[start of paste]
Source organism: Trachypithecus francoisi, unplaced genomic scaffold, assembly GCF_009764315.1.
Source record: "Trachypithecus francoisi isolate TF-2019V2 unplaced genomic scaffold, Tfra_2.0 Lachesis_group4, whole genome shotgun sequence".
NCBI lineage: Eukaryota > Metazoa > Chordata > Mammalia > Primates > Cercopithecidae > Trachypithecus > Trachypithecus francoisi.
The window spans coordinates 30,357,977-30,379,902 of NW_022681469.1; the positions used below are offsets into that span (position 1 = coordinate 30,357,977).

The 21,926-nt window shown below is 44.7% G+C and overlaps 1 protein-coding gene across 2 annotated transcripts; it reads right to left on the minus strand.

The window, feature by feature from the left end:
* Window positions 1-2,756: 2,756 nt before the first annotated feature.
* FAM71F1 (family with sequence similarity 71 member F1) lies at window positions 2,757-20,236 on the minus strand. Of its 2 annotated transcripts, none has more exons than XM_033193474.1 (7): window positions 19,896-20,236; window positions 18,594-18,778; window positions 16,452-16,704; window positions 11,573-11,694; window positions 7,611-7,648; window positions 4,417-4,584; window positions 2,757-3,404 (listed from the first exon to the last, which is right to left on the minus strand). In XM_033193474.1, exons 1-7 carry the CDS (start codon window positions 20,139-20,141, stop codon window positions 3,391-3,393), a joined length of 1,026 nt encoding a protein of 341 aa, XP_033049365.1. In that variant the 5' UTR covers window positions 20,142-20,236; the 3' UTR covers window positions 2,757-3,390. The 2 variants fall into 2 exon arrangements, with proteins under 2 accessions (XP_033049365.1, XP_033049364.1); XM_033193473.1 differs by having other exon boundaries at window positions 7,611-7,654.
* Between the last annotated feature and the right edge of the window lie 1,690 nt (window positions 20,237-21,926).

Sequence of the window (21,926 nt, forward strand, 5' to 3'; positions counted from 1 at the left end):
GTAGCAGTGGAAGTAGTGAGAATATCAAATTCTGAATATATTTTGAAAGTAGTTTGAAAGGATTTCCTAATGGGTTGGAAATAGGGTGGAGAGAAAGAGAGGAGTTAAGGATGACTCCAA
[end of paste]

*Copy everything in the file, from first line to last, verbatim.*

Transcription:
Source organism: Trachypithecus francoisi, unplaced genomic scaffold, assembly GCF_009764315.1.
Source record: "Trachypithecus francoisi isolate TF-2019V2 unplaced genomic scaffold, Tfra_2.0 Lachesis_group4, whole genome shotgun sequence".
NCBI lineage: Eukaryota > Metazoa > Chordata > Mammalia > Primates > Cercopithecidae > Trachypithecus > Trachypithecus francoisi.
The window spans coordinates 30,357,977-30,379,902 of NW_022681469.1; the positions used below are offsets into that span (position 1 = coordinate 30,357,977).

The 21,926-nt window shown below is 44.7% G+C and overlaps 1 protein-coding gene across 2 annotated transcripts; it reads right to left on the minus strand.

The window, feature by feature from the left end:
* Window positions 1-2,756: 2,756 nt before the first annotated feature.
* FAM71F1 (family with sequence similarity 71 member F1) lies at window positions 2,757-20,236 on the minus strand. Of its 2 annotated transcripts, none has more exons than XM_033193474.1 (7): window positions 19,896-20,236; window positions 18,594-18,778; window positions 16,452-16,704; window positions 11,573-11,694; window positions 7,611-7,648; window positions 4,417-4,584; window positions 2,757-3,404 (listed from the first exon to the last, which is right to left on the minus strand). In XM_033193474.1, exons 1-7 carry the CDS (start codon window positions 20,139-20,141, stop codon window positions 3,391-3,393), a joined length of 1,026 nt encoding a protein of 341 aa, XP_033049365.1. In that variant the 5' UTR covers window positions 20,142-20,236; the 3' UTR covers window positions 2,757-3,390. The 2 variants fall into 2 exon arrangements, with proteins under 2 accessions (XP_033049365.1, XP_033049364.1); XM_033193473.1 differs by having other exon boundaries at window positions 7,611-7,654.
* Between the last annotated feature and the right edge of the window lie 1,690 nt (window positions 20,237-21,926).

Sequence of the window (21,926 nt, forward strand, 5' to 3'; positions counted from 1 at the left end):
GTAGCAGTGGAAGTAGTGAGAATATCAAATTCTGAATATATTTTGAAAGTAGTTTGAAAGGATTTCCTAATGGGTTGGAAATAGGGTGGAGAGAAAGAGAGGAGTTAAGGATGACTCCAA